Biomaterials, Biodegradables and Biomimetics Research Group

Papers in Scientific Journals

Matrix-driven formation of mesenchymal stem cell–extracellular matrix microtissues on soft alginate hydrogels


Mesenchymal stem cells (MSCs) can be made to rearrange into microtissues in response to specific matrix cues, a process that depends on a balance between cell–matrix and cell–cell interactions. The effect of such cues, and especially their interplay, is still not fully understood, particularly in three-dimensional (3-D) systems. Here, the behaviour of human MSCs cultured within hydrogel matrices with tailored stiffness and composition was evaluated. MSC aggregation occurred only in more compliant matrices (G′ ⩽ 120 Pa), when compared to stiffer ones, both in the presence and in the absence of matrix-bound arginine–glycine–aspartic acid cell–adhesion ligands (RGD; 0, 100 and 200 μM). Fibronectin assembly stabilized cell–cell contacts within aggregates, even in non-adhesive matrices. However, MSCs were able to substantially contract the artificial matrix only when RGD was present. Moreover, compliant matrices facilitated cell proliferation and provided an environment conducive for MSC osteogenic differentiation, even without RGD. Cell interactions with the original matrix became less important as time progressed, while the de novo-produced extracellular matrix became a more critical determinant of cell fate. These data provide further insights into the mechanisms by which MSCs sense their microenvironment to organize into tissues, and provide new clues to the design of cell-instructive 3-D matrices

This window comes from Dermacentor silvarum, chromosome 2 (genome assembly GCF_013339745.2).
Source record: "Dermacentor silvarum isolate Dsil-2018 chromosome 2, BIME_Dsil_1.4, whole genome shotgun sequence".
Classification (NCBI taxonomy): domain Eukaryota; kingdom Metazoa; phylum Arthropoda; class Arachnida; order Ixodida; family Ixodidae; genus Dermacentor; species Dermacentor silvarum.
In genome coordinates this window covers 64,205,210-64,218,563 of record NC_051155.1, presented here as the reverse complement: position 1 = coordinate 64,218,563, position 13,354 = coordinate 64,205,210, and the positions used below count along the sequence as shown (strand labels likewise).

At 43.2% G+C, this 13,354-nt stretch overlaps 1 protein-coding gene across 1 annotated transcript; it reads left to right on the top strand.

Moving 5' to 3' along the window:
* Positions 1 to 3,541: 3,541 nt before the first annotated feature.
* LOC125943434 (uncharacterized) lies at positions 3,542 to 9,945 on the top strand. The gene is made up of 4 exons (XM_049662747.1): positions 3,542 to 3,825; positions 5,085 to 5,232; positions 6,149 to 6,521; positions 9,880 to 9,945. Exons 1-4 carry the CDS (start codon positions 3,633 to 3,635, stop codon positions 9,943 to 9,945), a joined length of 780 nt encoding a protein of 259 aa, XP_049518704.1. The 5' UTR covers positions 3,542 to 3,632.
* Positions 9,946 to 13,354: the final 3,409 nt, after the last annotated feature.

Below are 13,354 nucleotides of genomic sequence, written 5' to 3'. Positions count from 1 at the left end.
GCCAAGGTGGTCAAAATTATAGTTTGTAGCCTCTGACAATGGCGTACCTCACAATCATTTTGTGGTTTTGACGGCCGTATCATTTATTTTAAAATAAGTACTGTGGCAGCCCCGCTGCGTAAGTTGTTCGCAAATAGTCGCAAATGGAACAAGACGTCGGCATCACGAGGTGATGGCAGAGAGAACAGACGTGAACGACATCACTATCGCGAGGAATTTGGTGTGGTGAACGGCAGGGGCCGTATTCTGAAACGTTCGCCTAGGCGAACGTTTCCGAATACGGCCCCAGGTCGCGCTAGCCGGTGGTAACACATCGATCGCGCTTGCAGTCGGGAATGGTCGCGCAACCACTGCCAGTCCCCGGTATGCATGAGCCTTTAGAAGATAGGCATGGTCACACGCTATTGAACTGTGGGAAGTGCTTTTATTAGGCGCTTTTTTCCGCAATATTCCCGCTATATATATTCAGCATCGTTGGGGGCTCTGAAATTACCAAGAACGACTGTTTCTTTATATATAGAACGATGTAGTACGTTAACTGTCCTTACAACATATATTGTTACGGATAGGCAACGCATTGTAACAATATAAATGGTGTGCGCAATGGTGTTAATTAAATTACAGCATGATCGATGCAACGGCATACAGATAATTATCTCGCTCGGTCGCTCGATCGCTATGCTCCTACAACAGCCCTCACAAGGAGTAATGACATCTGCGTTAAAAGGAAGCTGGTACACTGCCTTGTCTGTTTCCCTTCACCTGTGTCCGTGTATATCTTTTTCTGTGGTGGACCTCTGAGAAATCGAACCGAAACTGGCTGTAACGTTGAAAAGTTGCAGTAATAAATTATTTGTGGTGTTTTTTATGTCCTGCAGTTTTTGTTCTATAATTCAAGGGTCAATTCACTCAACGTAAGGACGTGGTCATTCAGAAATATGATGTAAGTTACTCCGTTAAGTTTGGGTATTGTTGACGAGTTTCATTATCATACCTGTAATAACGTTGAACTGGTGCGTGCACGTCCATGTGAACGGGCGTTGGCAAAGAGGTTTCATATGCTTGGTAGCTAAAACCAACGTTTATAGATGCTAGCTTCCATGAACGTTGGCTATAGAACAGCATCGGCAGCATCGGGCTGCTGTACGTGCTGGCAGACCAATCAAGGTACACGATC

Acta Biomaterialia
Cell aggregation, Cell traction, Cell–matrix interactions, Hydrogels, VISCOELASTIC PROPERTIES
Open Access
Peer Reviewed
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